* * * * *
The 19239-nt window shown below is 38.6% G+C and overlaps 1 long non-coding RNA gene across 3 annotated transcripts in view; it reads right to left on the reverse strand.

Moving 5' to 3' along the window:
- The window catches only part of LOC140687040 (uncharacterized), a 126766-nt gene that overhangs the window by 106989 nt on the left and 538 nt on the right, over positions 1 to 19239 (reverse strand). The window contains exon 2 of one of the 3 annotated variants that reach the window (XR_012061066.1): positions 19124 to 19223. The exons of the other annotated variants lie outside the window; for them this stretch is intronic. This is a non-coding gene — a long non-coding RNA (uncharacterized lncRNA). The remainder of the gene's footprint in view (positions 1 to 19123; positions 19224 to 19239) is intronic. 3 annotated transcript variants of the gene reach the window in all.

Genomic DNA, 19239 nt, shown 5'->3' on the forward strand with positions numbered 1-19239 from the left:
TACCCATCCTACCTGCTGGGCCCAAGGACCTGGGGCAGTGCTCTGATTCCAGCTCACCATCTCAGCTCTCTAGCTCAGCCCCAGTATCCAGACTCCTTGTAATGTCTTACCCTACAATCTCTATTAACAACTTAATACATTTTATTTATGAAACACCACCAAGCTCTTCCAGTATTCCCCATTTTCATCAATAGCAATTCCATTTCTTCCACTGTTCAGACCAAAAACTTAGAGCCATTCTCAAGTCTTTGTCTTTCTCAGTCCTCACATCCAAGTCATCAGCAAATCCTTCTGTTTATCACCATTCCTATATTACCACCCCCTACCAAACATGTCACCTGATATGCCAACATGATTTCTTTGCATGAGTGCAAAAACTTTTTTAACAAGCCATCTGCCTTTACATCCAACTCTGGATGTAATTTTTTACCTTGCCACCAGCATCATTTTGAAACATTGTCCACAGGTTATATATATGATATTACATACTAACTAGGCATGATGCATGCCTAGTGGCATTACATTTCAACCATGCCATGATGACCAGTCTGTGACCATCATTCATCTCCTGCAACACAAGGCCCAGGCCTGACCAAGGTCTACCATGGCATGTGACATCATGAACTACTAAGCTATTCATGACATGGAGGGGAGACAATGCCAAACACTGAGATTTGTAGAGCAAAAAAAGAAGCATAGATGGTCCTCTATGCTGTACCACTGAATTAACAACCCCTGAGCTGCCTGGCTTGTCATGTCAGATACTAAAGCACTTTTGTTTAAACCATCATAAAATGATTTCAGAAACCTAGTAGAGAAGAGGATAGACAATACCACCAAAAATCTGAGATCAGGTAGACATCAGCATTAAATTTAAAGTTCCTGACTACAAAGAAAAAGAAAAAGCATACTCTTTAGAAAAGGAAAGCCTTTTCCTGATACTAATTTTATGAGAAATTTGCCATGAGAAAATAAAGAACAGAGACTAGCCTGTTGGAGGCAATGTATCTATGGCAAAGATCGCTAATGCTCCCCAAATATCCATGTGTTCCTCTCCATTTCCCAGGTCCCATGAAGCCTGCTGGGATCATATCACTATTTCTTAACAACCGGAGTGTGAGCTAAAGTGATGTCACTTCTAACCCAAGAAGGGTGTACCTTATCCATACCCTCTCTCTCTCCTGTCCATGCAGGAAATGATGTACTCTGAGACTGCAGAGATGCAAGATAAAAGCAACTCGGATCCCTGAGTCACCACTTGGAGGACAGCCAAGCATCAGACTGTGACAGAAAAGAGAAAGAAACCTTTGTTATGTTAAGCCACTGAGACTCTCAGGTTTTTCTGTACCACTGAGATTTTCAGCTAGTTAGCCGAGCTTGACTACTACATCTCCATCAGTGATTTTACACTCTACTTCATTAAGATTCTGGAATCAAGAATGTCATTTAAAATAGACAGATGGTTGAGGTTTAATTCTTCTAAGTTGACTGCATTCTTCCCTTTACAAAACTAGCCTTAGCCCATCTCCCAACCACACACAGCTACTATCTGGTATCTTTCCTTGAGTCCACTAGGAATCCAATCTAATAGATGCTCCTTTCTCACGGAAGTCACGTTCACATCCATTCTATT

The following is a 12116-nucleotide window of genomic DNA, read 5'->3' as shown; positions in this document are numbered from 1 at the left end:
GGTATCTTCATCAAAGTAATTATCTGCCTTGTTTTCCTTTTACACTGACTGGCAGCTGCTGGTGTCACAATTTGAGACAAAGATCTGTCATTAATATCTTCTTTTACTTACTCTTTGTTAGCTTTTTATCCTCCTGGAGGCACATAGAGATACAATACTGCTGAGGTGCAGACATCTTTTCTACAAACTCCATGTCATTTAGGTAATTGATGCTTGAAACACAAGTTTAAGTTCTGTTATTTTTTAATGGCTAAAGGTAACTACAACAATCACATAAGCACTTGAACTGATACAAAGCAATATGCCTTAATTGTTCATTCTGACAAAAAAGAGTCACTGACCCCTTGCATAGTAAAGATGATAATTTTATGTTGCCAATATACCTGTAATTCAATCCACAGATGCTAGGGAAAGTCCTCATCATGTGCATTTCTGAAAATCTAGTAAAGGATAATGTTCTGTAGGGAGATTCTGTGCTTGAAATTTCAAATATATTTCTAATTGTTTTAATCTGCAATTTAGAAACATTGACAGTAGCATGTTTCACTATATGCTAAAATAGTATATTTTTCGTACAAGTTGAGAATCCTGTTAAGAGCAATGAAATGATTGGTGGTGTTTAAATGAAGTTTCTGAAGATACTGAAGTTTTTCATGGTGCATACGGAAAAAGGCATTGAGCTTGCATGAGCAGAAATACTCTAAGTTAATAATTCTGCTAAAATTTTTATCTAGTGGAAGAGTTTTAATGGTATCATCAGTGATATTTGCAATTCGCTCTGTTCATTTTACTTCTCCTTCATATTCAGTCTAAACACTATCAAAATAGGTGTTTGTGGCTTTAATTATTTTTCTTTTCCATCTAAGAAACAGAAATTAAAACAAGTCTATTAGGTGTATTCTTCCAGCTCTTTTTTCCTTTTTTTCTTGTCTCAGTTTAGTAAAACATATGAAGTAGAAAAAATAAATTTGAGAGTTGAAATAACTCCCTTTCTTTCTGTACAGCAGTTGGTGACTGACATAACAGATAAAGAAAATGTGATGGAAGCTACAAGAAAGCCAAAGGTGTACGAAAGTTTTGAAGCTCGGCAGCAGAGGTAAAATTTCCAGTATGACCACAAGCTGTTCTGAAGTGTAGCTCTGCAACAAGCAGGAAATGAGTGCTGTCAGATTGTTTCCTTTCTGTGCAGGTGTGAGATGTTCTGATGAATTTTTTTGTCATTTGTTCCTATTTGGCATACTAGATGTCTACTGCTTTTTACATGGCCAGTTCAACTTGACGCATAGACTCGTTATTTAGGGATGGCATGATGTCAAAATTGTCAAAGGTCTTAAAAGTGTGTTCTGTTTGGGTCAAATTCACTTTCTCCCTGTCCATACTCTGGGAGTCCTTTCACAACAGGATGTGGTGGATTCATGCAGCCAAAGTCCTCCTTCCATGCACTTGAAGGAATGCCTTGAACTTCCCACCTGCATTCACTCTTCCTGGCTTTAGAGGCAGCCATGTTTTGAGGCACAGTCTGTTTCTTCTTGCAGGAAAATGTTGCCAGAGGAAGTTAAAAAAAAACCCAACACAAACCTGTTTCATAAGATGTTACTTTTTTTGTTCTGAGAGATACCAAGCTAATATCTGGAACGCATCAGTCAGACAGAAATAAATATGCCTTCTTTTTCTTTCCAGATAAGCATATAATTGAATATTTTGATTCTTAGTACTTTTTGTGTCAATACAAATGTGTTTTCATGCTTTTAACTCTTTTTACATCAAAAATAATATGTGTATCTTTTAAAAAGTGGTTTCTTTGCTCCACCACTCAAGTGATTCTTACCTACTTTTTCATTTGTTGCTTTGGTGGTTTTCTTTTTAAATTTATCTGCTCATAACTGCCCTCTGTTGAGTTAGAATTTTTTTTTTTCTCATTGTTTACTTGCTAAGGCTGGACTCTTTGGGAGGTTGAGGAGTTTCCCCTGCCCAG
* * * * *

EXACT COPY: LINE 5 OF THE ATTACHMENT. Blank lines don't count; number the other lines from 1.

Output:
TACCCATCCTACCTGCTGGGCCCAAGGACCTGGGGCAGTGCTCTGATTCCAGCTCACCATCTCAGCTCTCTAGCTCAGCCCCAGTATCCAGACTCCTTGTAATGTCTTACCCTACAATCTCTATTAACAACTTAATACATTTTATTTATGAAACACCACCAAGCTCTTCCAGTATTCCCCATTTTCATCAATAGCAATTCCATTTCTTCCACTGTTCAGACCAAAAACTTAGAGCCATTCTCAAGTCTTTGTCTTTCTCAGTCCTCACATCCAAGTCATCAGCAAATCCTTCTGTTTATCACCATTCCTATATTACCACCCCCTACCAAACATGTCACCTGATATGCCAACATGATTTCTTTGCATGAGTGCAAAAACTTTTTTAACAAGCCATCTGCCTTTACATCCAACTCTGGATGTAATTTTTTACCTTGCCACCAGCATCATTTTGAAACATTGTCCACAGGTTATATATATGATATTACATACTAACTAGGCATGATGCATGCCTAGTGGCATTACATTTCAACCATGCCATGATGACCAGTCTGTGACCATCATTCATCTCCTGCAACACAAGGCCCAGGCCTGACCAAGGTCTACCATGGCATGTGACATCATGAACTACTAAGCTATTCATGACATGGAGGGGAGACAATGCCAAACACTGAGATTTGTAGAGCAAAAAAAGAAGCATAGATGGTCCTCTATGCTGTACCACTGAATTAACAACCCCTGAGCTGCCTGGCTTGTCATGTCAGATACTAAAGCACTTTTGTTTAAACCATCATAAAATGATTTCAGAAACCTAGTAGAGAAGAGGATAGACAATACCACCAAAAATCTGAGATCAGGTAGACATCAGCATTAAATTTAAAGTTCCTGACTACAAAGAAAAAGAAAAAGCATACTCTTTAGAAAAGGAAAGCCTTTTCCTGATACTAATTTTATGAGAAATTTGCCATGAGAAAATAAAGAACAGAGACTAGCCTGTTGGAGGCAATGTATCTATGGCAAAGATCGCTAATGCTCCCCAAATATCCATGTGTTCCTCTCCATTTCCCAGGTCCCATGAAGCCTGCTGGGATCATATCACTATTTCTTAACAACCGGAGTGTGAGCTAAAGTGATGTCACTTCTAACCCAAGAAGGGTGTACCTTATCCATACCCTCTCTCTCTCCTGTCCATGCAGGAAATGATGTACTCTGAGACTGCAGAGATGCAAGATAAAAGCAACTCGGATCCCTGAGTCACCACTTGGAGGACAGCCAAGCATCAGACTGTGACAGAAAAGAGAAAGAAACCTTTGTTATGTTAAGCCACTGAGACTCTCAGGTTTTTCTGTACCACTGAGATTTTCAGCTAGTTAGCCGAGCTTGACTACTACATCTCCATCAGTGATTTTACACTCTACTTCATTAAGATTCTGGAATCAAGAATGTCATTTAAAATAGACAGATGGTTGAGGTTTAATTCTTCTAAGTTGACTGCATTCTTCCCTTTACAAAACTAGCCTTAGCCCATCTCCCAACCACACACAGCTACTATCTGGTATCTTTCCTTGAGTCCACTAGGAATCCAATCTAATAGATGCTCCTTTCTCACGGAAGTCACGTTCACATCCATTCTATT